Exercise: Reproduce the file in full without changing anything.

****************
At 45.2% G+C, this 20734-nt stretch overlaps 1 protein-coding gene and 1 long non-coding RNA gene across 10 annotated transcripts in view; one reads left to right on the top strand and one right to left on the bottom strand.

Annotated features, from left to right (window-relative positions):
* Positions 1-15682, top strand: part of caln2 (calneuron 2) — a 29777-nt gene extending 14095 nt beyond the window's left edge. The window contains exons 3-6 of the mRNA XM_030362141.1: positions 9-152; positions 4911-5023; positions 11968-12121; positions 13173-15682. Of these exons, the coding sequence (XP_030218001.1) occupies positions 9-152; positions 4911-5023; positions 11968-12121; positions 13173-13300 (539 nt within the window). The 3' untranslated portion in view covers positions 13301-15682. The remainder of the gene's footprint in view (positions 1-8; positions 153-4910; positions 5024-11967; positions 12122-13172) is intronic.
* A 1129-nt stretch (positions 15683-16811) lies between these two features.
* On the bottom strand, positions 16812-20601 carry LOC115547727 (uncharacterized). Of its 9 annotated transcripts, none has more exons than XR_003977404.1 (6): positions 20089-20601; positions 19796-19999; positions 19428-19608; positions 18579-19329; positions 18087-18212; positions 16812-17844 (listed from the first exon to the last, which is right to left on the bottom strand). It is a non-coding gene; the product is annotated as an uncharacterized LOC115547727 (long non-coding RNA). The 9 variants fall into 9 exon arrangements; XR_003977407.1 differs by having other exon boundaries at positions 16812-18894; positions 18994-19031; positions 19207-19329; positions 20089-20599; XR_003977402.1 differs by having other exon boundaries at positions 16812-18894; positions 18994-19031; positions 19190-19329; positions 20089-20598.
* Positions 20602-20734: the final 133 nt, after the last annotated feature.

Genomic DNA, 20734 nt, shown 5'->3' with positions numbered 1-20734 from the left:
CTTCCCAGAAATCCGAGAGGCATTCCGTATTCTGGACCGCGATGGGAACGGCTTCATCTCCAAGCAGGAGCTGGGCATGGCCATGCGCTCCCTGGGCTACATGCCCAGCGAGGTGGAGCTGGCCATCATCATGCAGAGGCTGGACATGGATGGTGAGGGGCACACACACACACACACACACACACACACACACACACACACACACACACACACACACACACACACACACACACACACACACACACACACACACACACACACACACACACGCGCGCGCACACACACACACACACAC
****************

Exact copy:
At 45.2% G+C, this 20734-nt stretch overlaps 1 protein-coding gene and 1 long non-coding RNA gene across 10 annotated transcripts in view; one reads left to right on the top strand and one right to left on the bottom strand.

Annotated features, from left to right (window-relative positions):
* Positions 1-15682, top strand: part of caln2 (calneuron 2) — a 29777-nt gene extending 14095 nt beyond the window's left edge. The window contains exons 3-6 of the mRNA XM_030362141.1: positions 9-152; positions 4911-5023; positions 11968-12121; positions 13173-15682. Of these exons, the coding sequence (XP_030218001.1) occupies positions 9-152; positions 4911-5023; positions 11968-12121; positions 13173-13300 (539 nt within the window). The 3' untranslated portion in view covers positions 13301-15682. The remainder of the gene's footprint in view (positions 1-8; positions 153-4910; positions 5024-11967; positions 12122-13172) is intronic.
* A 1129-nt stretch (positions 15683-16811) lies between these two features.
* On the bottom strand, positions 16812-20601 carry LOC115547727 (uncharacterized). Of its 9 annotated transcripts, none has more exons than XR_003977404.1 (6): positions 20089-20601; positions 19796-19999; positions 19428-19608; positions 18579-19329; positions 18087-18212; positions 16812-17844 (listed from the first exon to the last, which is right to left on the bottom strand). It is a non-coding gene; the product is annotated as an uncharacterized LOC115547727 (long non-coding RNA). The 9 variants fall into 9 exon arrangements; XR_003977407.1 differs by having other exon boundaries at positions 16812-18894; positions 18994-19031; positions 19207-19329; positions 20089-20599; XR_003977402.1 differs by having other exon boundaries at positions 16812-18894; positions 18994-19031; positions 19190-19329; positions 20089-20598.
* Positions 20602-20734: the final 133 nt, after the last annotated feature.

Genomic DNA, 20734 nt, shown 5'->3' with positions numbered 1-20734 from the left:
CTTCCCAGAAATCCGAGAGGCATTCCGTATTCTGGACCGCGATGGGAACGGCTTCATCTCCAAGCAGGAGCTGGGCATGGCCATGCGCTCCCTGGGCTACATGCCCAGCGAGGTGGAGCTGGCCATCATCATGCAGAGGCTGGACATGGATGGTGAGGGGCACACACACACACACACACACACACACACACACACACACACACACACACACACACACACACACACACACACACACACACACACACACACACACACACACACACACACACGCGCGCGCACACACACACACACACAC